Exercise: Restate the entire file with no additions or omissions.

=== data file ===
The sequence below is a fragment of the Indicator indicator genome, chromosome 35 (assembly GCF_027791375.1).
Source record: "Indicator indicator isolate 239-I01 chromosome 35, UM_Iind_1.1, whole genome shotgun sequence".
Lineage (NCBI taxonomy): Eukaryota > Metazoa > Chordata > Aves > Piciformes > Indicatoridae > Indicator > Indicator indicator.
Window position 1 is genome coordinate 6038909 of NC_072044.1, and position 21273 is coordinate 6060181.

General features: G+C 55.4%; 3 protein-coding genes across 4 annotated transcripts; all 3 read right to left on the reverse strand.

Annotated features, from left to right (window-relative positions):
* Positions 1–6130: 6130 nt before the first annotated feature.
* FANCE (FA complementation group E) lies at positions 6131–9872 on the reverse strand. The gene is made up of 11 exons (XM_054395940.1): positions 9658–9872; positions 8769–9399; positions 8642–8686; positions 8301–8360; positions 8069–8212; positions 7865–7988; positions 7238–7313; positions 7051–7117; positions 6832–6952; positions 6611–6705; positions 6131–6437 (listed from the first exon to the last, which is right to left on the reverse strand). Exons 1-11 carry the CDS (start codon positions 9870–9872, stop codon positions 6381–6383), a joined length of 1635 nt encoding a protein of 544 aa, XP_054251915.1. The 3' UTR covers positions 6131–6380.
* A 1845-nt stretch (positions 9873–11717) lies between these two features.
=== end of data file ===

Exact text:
The sequence below is a fragment of the Indicator indicator genome, chromosome 35 (assembly GCF_027791375.1).
Source record: "Indicator indicator isolate 239-I01 chromosome 35, UM_Iind_1.1, whole genome shotgun sequence".
Lineage (NCBI taxonomy): Eukaryota > Metazoa > Chordata > Aves > Piciformes > Indicatoridae > Indicator > Indicator indicator.
Window position 1 is genome coordinate 6038909 of NC_072044.1, and position 21273 is coordinate 6060181.

General features: G+C 55.4%; 3 protein-coding genes across 4 annotated transcripts; all 3 read right to left on the reverse strand.

Annotated features, from left to right (window-relative positions):
* Positions 1–6130: 6130 nt before the first annotated feature.
* FANCE (FA complementation group E) lies at positions 6131–9872 on the reverse strand. The gene is made up of 11 exons (XM_054395940.1): positions 9658–9872; positions 8769–9399; positions 8642–8686; positions 8301–8360; positions 8069–8212; positions 7865–7988; positions 7238–7313; positions 7051–7117; positions 6832–6952; positions 6611–6705; positions 6131–6437 (listed from the first exon to the last, which is right to left on the reverse strand). Exons 1-11 carry the CDS (start codon positions 9870–9872, stop codon positions 6381–6383), a joined length of 1635 nt encoding a protein of 544 aa, XP_054251915.1. The 3' UTR covers positions 6131–6380.
* A 1845-nt stretch (positions 9873–11717) lies between these two features.